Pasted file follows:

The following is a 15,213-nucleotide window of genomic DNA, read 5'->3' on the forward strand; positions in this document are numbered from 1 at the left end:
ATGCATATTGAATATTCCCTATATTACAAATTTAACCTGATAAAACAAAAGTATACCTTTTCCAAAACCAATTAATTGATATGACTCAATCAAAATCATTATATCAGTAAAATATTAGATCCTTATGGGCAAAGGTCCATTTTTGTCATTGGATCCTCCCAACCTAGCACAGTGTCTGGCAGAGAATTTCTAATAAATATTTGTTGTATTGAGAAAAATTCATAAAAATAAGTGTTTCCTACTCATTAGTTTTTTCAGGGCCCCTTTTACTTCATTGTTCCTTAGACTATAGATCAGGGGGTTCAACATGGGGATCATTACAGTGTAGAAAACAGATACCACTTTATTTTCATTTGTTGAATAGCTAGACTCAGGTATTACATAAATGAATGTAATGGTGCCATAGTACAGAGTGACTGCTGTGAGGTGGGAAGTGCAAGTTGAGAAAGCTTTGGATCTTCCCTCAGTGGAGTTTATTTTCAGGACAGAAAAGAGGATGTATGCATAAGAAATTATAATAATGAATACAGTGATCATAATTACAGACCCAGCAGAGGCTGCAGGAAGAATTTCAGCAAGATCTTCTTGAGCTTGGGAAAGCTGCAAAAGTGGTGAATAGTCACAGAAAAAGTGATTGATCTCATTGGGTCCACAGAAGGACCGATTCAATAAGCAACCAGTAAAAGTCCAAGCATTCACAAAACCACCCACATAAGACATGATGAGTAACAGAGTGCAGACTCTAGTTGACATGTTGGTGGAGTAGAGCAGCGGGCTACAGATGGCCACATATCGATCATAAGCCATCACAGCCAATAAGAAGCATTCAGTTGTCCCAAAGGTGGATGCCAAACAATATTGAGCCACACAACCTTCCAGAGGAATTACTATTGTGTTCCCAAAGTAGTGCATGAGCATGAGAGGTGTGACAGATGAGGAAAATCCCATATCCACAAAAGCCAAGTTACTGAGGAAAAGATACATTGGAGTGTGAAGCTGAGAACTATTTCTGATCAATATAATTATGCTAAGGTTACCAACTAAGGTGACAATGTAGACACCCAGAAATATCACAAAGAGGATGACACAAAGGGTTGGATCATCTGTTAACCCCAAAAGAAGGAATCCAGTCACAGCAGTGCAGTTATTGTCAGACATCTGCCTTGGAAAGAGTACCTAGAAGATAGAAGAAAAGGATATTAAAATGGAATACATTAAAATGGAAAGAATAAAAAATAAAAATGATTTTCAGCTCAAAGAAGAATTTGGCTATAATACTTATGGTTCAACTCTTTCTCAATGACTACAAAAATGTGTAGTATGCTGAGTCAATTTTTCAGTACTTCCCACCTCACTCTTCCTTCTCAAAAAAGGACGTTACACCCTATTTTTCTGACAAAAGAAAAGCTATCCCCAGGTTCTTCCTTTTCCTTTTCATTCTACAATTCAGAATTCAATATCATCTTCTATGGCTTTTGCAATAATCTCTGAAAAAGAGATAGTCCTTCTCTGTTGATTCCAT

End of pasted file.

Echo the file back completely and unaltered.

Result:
The following is a 15,213-nucleotide window of genomic DNA, read 5'->3' on the forward strand; positions in this document are numbered from 1 at the left end:
ATGCATATTGAATATTCCCTATATTACAAATTTAACCTGATAAAACAAAAGTATACCTTTTCCAAAACCAATTAATTGATATGACTCAATCAAAATCATTATATCAGTAAAATATTAGATCCTTATGGGCAAAGGTCCATTTTTGTCATTGGATCCTCCCAACCTAGCACAGTGTCTGGCAGAGAATTTCTAATAAATATTTGTTGTATTGAGAAAAATTCATAAAAATAAGTGTTTCCTACTCATTAGTTTTTTCAGGGCCCCTTTTACTTCATTGTTCCTTAGACTATAGATCAGGGGGTTCAACATGGGGATCATTACAGTGTAGAAAACAGATACCACTTTATTTTCATTTGTTGAATAGCTAGACTCAGGTATTACATAAATGAATGTAATGGTGCCATAGTACAGAGTGACTGCTGTGAGGTGGGAAGTGCAAGTTGAGAAAGCTTTGGATCTTCCCTCAGTGGAGTTTATTTTCAGGACAGAAAAGAGGATGTATGCATAAGAAATTATAATAATGAATACAGTGATCATAATTACAGACCCAGCAGAGGCTGCAGGAAGAATTTCAGCAAGATCTTCTTGAGCTTGGGAAAGCTGCAAAAGTGGTGAATAGTCACAGAAAAAGTGATTGATCTCATTGGGTCCACAGAAGGACCGATTCAATAAGCAACCAGTAAAAGTCCAAGCATTCACAAAACCACCCACATAAGACATGATGAGTAACAGAGTGCAGACTCTAGTTGACATGTTGGTGGAGTAGAGCAGCGGGCTACAGATGGCCACATATCGATCATAAGCCATCACAGCCAATAAGAAGCATTCAGTTGTCCCAAAGGTGGATGCCAAACAATATTGAGCCACACAACCTTCCAGAGGAATTACTATTGTGTTCCCAAAGTAGTGCATGAGCATGAGAGGTGTGACAGATGAGGAAAATCCCATATCCACAAAAGCCAAGTTACTGAGGAAAAGATACATTGGAGTGTGAAGCTGAGAACTATTTCTGATCAATATAATTATGCTAAGGTTACCAACTAAGGTGACAATGTAGACACCCAGAAATATCACAAAGAGGATGACACAAAGGGTTGGATCATCTGTTAACCCCAAAAGAAGGAATCCAGTCACAGCAGTGCAGTTATTGTCAGACATCTGCCTTGGAAAGAGTACCTAGAAGATAGAAGAAAAGGATATTAAAATGGAATACATTAAAATGGAAAGAATAAAAAATAAAAATGATTTTCAGCTCAAAGAAGAATTTGGCTATAATACTTATGGTTCAACTCTTTCTCAATGACTACAAAAATGTGTAGTATGCTGAGTCAATTTTTCAGTACTTCCCACCTCACTCTTCCTTCTCAAAAAAGGACGTTACACCCTATTTTTCTGACAAAAGAAAAGCTATCCCCAGGTTCTTCCTTTTCCTTTTCATTCTACAATTCAGAATTCAATATCATCTTCTATGGCTTTTGCAATAATCTCTGAAAAAGAGATAGTCCTTCTCTGTTGATTCCAT